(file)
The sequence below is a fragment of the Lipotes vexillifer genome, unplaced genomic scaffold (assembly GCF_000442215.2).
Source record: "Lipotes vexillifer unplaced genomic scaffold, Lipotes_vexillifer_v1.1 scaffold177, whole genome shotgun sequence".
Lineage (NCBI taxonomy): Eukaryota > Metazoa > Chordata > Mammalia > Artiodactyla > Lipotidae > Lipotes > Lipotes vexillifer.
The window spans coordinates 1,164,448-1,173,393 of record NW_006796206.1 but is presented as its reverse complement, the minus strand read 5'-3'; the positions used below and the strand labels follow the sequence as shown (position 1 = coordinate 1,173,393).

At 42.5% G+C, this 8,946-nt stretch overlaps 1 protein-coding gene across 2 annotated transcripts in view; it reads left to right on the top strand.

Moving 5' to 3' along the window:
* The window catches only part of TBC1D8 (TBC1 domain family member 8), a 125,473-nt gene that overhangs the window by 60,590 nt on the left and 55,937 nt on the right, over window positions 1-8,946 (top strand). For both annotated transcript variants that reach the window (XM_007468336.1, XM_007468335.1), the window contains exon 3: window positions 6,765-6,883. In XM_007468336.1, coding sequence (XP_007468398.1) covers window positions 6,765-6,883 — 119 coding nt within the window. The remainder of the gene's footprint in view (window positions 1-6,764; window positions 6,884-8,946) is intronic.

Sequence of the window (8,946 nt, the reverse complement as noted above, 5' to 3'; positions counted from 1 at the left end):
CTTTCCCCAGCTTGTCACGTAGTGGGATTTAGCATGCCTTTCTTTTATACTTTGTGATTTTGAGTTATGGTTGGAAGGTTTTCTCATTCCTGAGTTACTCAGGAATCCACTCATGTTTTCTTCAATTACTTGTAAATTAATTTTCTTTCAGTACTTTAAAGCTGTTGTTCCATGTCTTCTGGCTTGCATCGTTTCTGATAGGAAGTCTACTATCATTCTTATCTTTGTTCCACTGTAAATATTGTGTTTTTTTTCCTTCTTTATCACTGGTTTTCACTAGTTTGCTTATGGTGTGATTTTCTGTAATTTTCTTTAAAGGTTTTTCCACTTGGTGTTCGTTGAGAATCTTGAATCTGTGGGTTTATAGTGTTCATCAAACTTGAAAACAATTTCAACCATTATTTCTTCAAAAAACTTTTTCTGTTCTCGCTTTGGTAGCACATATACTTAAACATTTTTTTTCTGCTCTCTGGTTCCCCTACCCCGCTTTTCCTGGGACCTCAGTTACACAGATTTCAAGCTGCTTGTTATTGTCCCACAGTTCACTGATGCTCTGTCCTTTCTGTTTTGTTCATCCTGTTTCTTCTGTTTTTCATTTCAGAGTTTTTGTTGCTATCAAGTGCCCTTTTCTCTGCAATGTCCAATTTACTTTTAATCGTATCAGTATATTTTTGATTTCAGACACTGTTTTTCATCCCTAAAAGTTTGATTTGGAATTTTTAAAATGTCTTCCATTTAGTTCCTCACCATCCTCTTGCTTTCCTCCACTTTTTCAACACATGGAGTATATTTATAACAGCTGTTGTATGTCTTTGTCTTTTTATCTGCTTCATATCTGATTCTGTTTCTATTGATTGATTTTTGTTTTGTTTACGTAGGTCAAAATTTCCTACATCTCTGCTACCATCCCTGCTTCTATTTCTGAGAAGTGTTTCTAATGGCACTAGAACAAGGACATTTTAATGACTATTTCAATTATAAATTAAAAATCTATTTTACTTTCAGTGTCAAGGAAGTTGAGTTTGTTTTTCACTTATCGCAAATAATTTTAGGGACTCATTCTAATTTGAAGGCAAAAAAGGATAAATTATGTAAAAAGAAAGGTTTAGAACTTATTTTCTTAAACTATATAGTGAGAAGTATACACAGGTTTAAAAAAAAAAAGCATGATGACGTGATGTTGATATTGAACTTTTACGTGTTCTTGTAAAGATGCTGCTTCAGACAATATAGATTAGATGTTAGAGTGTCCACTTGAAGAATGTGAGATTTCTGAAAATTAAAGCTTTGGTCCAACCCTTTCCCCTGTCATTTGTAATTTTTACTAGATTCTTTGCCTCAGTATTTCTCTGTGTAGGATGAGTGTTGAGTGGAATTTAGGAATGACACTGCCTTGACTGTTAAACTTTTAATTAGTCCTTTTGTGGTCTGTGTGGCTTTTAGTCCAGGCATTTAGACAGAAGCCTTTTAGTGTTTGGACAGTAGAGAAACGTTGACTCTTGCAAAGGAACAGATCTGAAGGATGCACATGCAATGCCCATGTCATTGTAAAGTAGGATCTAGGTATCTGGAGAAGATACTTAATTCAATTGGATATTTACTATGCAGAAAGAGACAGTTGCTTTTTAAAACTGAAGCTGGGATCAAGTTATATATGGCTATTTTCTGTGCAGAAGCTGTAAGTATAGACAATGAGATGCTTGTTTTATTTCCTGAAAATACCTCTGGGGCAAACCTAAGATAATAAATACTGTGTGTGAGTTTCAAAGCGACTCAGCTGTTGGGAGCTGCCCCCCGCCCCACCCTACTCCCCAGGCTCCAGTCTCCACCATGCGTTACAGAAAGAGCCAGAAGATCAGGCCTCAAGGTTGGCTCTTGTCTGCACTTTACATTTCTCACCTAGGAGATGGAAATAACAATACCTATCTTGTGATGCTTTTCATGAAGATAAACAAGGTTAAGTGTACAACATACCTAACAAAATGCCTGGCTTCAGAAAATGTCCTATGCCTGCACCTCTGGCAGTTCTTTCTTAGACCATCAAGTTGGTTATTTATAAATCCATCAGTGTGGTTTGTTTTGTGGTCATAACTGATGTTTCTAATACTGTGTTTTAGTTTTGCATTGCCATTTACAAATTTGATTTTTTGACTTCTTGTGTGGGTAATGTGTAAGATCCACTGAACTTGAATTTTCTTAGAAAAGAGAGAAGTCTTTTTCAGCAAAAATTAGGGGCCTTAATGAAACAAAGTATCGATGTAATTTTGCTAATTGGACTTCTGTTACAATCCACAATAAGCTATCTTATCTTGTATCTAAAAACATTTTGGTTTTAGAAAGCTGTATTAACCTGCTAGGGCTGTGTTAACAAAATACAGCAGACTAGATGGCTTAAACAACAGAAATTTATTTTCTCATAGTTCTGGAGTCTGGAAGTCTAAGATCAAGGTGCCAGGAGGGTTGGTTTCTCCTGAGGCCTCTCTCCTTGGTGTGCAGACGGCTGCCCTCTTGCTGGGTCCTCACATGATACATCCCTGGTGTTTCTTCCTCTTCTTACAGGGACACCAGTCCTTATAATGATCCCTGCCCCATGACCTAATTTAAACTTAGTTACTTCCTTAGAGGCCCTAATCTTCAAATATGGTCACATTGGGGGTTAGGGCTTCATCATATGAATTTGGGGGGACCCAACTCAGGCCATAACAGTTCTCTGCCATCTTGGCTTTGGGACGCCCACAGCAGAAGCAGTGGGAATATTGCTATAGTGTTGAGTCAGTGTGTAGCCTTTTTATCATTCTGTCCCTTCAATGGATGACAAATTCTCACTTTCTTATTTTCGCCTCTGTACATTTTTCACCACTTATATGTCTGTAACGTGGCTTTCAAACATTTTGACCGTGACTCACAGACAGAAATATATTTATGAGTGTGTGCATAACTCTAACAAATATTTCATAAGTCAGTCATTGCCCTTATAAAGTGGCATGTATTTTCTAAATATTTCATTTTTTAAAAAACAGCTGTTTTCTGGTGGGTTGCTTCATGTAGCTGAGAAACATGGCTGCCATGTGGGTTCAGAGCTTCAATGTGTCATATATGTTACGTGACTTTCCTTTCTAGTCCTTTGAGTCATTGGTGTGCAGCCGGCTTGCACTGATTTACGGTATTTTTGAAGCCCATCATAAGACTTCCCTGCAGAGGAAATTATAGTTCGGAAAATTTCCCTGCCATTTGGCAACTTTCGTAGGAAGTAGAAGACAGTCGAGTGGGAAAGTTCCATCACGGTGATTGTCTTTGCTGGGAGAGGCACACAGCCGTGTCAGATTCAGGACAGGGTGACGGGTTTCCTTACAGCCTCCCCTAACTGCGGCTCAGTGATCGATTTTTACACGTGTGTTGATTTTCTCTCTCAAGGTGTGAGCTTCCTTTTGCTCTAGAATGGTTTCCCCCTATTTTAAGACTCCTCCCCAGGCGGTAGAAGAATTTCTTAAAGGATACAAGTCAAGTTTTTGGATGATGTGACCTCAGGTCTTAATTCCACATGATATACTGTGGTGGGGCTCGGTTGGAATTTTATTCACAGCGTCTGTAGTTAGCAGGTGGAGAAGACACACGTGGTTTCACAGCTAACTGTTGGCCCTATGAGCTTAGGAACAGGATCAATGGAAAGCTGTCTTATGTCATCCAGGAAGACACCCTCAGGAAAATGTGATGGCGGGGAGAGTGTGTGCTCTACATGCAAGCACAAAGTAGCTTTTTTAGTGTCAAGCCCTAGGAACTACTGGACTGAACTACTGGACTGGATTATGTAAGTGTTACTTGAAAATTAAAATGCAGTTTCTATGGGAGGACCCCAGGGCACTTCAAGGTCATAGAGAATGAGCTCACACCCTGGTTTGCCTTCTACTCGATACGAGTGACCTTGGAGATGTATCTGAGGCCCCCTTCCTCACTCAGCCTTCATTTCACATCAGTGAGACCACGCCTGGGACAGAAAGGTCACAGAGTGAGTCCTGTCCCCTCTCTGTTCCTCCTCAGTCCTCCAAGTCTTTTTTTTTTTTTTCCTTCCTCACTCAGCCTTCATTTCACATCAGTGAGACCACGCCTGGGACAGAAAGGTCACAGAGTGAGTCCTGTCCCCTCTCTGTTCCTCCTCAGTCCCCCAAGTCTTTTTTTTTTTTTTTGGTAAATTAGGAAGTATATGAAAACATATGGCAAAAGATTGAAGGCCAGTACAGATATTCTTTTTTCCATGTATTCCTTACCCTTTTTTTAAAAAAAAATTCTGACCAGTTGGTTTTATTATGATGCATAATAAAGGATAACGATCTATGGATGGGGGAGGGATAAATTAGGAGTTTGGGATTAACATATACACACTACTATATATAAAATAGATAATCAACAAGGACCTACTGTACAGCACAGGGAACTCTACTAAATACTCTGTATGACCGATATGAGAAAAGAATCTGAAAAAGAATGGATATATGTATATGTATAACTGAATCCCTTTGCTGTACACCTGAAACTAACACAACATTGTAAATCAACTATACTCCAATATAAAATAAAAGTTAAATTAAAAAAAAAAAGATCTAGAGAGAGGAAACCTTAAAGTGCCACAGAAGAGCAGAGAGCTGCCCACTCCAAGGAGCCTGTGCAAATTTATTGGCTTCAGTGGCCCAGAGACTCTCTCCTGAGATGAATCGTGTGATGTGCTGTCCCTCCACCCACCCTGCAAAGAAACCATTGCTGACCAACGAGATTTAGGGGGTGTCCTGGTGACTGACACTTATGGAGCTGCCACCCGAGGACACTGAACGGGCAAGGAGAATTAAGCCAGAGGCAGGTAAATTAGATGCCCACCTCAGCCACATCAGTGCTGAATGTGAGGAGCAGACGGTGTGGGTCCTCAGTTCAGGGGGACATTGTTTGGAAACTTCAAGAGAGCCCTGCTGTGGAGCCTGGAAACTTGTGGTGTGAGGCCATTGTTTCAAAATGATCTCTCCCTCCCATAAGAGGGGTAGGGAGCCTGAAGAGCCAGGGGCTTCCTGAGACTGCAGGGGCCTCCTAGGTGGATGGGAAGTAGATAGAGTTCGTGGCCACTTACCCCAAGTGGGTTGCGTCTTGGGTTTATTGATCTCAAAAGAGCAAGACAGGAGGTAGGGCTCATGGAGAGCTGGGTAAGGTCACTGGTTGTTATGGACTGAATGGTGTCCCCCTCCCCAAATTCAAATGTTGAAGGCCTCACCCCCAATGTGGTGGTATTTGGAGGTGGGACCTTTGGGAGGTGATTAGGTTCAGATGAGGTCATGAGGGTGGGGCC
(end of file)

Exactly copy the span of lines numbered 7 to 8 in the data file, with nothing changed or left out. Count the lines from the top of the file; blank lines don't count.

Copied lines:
* The window catches only part of TBC1D8 (TBC1 domain family member 8), a 125,473-nt gene that overhangs the window by 60,590 nt on the left and 55,937 nt on the right, over window positions 1-8,946 (top strand). For both annotated transcript variants that reach the window (XM_007468336.1, XM_007468335.1), the window contains exon 3: window positions 6,765-6,883. In XM_007468336.1, coding sequence (XP_007468398.1) covers window positions 6,765-6,883 — 119 coding nt within the window. The remainder of the gene's footprint in view (window positions 1-6,764; window positions 6,884-8,946) is intronic.

Sequence of the window (8,946 nt, the reverse complement as noted above, 5' to 3'; positions counted from 1 at the left end):